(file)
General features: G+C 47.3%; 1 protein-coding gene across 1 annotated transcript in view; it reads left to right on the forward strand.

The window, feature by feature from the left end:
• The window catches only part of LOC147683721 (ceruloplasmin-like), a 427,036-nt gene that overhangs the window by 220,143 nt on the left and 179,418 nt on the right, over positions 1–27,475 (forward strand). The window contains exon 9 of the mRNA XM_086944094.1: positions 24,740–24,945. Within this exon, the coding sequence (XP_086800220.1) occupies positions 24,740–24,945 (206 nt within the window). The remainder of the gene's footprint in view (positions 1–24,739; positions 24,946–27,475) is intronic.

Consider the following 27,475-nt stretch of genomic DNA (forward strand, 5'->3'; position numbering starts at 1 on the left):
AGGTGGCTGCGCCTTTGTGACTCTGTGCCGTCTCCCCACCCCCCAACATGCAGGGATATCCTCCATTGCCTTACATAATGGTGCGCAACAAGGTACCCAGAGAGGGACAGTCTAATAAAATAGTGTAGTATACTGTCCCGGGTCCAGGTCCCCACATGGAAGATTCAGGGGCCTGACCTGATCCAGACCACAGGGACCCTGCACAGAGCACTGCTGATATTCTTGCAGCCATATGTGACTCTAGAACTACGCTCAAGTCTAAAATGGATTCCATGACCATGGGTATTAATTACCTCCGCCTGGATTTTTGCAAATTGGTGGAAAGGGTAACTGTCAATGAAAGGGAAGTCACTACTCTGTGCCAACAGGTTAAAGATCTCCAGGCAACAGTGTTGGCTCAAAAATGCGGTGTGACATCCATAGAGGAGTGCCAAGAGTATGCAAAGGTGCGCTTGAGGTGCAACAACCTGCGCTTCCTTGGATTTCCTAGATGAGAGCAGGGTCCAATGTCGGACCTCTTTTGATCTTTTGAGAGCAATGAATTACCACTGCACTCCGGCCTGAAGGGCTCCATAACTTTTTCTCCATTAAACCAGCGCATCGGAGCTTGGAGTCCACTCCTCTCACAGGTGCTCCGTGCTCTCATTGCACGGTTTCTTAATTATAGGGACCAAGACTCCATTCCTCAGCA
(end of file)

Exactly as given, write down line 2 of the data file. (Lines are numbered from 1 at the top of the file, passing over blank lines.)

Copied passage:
The window, feature by feature from the left end: